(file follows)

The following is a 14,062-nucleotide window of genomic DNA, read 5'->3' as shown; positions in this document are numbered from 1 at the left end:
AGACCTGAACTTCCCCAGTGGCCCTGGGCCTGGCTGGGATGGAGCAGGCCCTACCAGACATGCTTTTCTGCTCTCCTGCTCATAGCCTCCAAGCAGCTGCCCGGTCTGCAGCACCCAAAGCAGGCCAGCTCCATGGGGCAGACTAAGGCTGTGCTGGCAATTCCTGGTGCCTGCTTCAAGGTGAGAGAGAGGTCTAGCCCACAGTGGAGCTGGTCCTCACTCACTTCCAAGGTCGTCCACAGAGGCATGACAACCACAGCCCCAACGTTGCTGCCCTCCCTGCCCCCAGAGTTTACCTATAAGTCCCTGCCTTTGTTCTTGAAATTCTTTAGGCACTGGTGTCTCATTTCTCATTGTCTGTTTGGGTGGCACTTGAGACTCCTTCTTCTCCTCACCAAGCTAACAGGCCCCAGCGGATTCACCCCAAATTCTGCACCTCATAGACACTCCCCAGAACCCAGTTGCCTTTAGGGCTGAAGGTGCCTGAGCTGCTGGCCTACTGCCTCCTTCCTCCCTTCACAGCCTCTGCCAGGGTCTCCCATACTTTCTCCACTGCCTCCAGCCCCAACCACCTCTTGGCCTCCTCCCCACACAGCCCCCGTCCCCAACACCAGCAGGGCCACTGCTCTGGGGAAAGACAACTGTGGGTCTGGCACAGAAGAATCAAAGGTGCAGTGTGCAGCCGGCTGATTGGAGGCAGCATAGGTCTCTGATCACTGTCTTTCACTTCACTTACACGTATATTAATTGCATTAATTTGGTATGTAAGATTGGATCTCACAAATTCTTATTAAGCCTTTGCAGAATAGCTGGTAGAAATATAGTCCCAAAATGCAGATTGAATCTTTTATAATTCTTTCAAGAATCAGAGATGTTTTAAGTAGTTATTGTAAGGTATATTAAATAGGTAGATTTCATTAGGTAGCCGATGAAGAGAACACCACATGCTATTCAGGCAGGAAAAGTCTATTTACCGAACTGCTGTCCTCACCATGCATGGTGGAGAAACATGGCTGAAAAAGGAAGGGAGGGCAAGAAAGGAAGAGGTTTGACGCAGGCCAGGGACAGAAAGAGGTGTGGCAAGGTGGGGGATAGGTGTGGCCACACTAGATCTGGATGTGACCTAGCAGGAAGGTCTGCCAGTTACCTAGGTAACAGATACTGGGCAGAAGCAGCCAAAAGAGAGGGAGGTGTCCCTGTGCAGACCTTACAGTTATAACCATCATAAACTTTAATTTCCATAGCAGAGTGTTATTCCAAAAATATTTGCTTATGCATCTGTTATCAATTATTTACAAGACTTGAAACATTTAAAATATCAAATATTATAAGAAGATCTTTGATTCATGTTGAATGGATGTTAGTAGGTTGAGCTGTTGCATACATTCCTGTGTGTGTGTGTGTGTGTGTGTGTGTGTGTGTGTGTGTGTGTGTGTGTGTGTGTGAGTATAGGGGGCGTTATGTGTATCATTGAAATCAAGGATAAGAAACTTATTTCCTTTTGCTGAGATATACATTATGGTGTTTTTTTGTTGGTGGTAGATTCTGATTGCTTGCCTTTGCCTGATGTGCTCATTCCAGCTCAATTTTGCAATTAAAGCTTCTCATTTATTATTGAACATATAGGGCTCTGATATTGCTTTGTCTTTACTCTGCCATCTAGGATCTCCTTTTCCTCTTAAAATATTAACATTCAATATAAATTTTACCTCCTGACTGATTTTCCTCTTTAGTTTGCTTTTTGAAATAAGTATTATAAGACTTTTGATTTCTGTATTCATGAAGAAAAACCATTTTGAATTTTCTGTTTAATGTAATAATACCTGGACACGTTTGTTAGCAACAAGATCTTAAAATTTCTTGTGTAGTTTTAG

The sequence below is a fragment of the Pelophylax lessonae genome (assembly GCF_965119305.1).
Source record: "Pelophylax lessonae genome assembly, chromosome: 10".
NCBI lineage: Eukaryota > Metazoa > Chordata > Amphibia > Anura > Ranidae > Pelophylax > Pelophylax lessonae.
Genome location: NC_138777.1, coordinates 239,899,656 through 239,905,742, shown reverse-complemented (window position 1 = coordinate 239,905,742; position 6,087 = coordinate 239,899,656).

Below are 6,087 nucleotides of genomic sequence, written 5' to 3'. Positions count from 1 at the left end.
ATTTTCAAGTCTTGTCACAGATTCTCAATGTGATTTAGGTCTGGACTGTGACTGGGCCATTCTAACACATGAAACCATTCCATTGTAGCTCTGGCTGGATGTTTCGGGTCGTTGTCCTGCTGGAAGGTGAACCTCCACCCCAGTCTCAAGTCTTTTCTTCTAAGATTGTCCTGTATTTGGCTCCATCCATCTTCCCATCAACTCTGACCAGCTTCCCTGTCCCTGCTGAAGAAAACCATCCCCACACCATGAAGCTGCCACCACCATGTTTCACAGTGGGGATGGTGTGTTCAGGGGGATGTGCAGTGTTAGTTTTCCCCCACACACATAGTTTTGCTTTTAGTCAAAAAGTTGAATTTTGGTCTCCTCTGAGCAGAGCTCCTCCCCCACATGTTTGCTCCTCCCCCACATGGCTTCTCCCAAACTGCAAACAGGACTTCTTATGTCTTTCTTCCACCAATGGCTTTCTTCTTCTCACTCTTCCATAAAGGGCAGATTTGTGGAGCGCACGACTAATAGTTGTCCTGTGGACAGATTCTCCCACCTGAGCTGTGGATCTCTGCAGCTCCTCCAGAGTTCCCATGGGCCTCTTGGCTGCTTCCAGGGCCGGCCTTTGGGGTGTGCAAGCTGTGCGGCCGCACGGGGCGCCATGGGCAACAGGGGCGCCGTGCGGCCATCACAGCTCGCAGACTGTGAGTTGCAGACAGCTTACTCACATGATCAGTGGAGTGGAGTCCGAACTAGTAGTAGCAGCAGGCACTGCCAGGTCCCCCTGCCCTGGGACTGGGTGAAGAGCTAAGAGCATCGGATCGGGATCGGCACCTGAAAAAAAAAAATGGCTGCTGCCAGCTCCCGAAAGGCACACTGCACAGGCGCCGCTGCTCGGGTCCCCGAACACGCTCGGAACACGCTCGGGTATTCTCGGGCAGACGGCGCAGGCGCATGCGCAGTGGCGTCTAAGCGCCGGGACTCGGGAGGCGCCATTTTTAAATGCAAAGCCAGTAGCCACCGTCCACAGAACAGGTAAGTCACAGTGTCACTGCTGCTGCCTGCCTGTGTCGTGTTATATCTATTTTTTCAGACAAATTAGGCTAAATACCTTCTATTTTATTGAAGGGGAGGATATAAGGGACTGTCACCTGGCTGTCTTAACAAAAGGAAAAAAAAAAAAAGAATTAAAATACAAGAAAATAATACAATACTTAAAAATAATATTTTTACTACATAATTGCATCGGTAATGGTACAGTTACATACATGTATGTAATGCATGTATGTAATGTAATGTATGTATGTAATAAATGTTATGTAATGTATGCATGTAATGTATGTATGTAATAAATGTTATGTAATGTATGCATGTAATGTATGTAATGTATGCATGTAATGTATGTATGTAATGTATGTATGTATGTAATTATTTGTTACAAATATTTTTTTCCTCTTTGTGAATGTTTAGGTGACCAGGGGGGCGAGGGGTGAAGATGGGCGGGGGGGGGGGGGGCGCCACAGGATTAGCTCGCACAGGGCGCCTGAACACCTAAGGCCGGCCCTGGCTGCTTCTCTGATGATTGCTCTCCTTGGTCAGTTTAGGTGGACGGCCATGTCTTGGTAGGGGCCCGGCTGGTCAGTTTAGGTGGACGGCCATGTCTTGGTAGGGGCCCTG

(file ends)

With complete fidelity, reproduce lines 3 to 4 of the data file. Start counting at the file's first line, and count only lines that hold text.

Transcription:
The sequence below is a fragment of the Pelophylax lessonae genome (assembly GCF_965119305.1).
Source record: "Pelophylax lessonae genome assembly, chromosome: 10".